Bachmann’s campaign will air 31 ads that run 30 seconds each on local Fox affiliate KSMP beginning Thursday. The ads were made by Crossroads Media, an Arlington, Va.-based firm, and will air over a 12-day period, according to the filing, which was first reported by National Journal.
The Democratic Congressional Campaign Committee Chairman, chaired by Rep. Steve Israel, has launched a new program to help candidates in targeted districts. (Bill Clark/CQ Roll Call File Photo)
The Democratic Congressional Campaign Committee has launched a new program aimed at cultivating strong candidates in targeted districts for the 2014 elections.
The Jumpstart program “provides early financial, communications, operational and strategic support to help top-tier candidates get a head start in these highly-targeted races,” according to a memo that will be sent to donors and supporters today.
Eight Democrats have been tapped for the program so far based on recent polling: Full story
Graves announced he will see a rematch against Bachmann, above. (Bill Clark/CQ Roll Call File Photo)
With a top Democratic recruit on board, Rep. Michele Bachmann’s re-election will be one of the most closely watched contests of the midterm elections.
Minnesota hotelier Jim Graves announced Thursday that he will seek a rematch against the four-term House Republican. Graves lost by just a single point in their 2012 matchup, and national Democrats are in turn expected to expend far more resources there than last cycle.
As Reps. Andy Barr, R-Ky., Ami Bera, D-Calif., and Ann McLane Kuster, D-N.H., can attest, sometimes the second time is the charm.
All three freshmen won rematch races in 2012 after narrowly losing bids for Congress in 2010.
Three months into the 2014 midterm cycle, there are at least a handful of highly anticipated House race rematches on tap. More are likely to materialize in the next year.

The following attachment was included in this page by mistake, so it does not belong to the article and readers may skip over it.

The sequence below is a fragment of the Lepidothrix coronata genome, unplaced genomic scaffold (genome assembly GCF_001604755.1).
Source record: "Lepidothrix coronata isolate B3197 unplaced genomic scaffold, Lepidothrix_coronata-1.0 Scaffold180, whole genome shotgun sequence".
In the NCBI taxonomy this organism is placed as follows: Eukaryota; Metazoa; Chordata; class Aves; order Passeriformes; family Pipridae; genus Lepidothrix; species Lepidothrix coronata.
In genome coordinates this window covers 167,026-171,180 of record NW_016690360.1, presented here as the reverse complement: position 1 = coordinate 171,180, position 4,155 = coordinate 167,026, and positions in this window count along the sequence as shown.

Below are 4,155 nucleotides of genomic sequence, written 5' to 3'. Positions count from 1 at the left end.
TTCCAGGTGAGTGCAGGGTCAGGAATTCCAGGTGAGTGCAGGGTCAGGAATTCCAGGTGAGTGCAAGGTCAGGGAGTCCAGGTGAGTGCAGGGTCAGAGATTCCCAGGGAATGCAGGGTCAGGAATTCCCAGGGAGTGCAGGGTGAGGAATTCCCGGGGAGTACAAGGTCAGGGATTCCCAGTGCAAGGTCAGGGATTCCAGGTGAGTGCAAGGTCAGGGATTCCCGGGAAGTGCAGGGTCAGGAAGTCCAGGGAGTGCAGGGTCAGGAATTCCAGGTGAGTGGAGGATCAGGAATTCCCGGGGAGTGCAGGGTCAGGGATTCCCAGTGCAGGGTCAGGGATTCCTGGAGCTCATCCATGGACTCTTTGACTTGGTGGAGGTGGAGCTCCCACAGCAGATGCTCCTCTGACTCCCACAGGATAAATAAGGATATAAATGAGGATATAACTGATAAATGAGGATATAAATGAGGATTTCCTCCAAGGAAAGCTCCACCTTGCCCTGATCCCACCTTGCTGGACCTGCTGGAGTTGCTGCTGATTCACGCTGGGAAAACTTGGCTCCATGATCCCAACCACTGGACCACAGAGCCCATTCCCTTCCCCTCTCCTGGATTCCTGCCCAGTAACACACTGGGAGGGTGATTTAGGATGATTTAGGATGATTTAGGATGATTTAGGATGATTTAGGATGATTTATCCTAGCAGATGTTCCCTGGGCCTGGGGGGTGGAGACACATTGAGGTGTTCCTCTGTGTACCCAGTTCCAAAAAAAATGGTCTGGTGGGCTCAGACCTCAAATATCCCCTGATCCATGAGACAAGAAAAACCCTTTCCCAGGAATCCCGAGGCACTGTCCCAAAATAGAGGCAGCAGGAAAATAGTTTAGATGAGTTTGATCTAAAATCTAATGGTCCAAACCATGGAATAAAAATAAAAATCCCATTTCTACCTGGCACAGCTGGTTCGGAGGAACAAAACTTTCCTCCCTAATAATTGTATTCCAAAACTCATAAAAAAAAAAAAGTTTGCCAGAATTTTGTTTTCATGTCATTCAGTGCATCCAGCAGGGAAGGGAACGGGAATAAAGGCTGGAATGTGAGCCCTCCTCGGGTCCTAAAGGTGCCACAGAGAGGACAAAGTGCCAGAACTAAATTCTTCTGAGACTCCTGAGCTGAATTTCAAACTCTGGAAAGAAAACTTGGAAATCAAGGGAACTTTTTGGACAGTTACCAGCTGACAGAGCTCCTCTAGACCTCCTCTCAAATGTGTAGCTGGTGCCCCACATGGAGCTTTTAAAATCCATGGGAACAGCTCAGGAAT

The 2012 opponent of Rep. Mike McIntyre, D-N.C., made his comeback official Tuesday, and Minnesota hotelier Jim Graves is expected to announce Thursday whether he will again challenge GOP Rep. Michele Bachmann. Observers believe he will run.
The House landscape is far from set at this early juncture, with first-quarter fundraising reports due Monday and challengers just starting to roll out their campaigns.
Also, a presidential-year electorate differs (in some districts greatly) from a midterm electorate. Depending on the district, that could mean that a rematch race is less — or more — competitive. Full story
Bachmann, left, is being targeted by House Majority PAC. (Chris Maddaloni/CQ Roll Call File Photo)
House Majority PAC, the super PAC formed in the 2012 cycle to support Democratic House candidates, has rolled out its first round of Republican incumbent targets for the 2014 cycle.
Rep. Michele Bachmann – Minnesota’s 6th
Rep. Mike Coffman – Colorado’s 6th
Rep. Gary G. Miller – California’s 31st
Rep. Rodney Davis – Illinois’ 13th
Rep. Michael G. Fitzpatrick – Pennsylvania’s 8th
Rep. Michael G. Grimm – New York’s 11th
Rep. Joe Heck – Nevada’s 3rd
Rep. David Joyce – Ohio’s 14th
Rep. John Kline – Minnesota’s 2nd
Rep. Steve Southerland II – Florida’s 2nd
“In 2012, House Majority PAC built a strong record of success, and in 2013 we are ready to hit the ground running to hold these Republicans accountable and communicate with swing voters about their extreme records and backward priorities,” House Majority PAC Executive Director Alixandria Lapp said.
The group spent heavily in the fall of 2012, making major ad buys in markets.
Rep. Michele Bachmann (R-Minn.) will be returning to Capitol Hill in the 113th Congress, after eking out re-election by a narrow margin against businessman Jim Graves (D).
With 98 percent of precincts reporting, Bachmann led Graves by just 3,230 votes — 50.5 percent to 49.5 percent for Graves. That’s a far less comfortable margin than Bachmann, who abandoned a presidential bid earlier this year, is used to. In 2010, she won by nearly 40,000 votes and got 52.5 percent.
In her presidential bid, Bachmann, who is a tea party hero and a lightning rod for the left, posted a surprising win in the 2011 Ames straw poll. But she dropped out of the presidential race in January, after her campaign cratered and she placed sixth in the Iowa caucuses in the state where she was born. Full story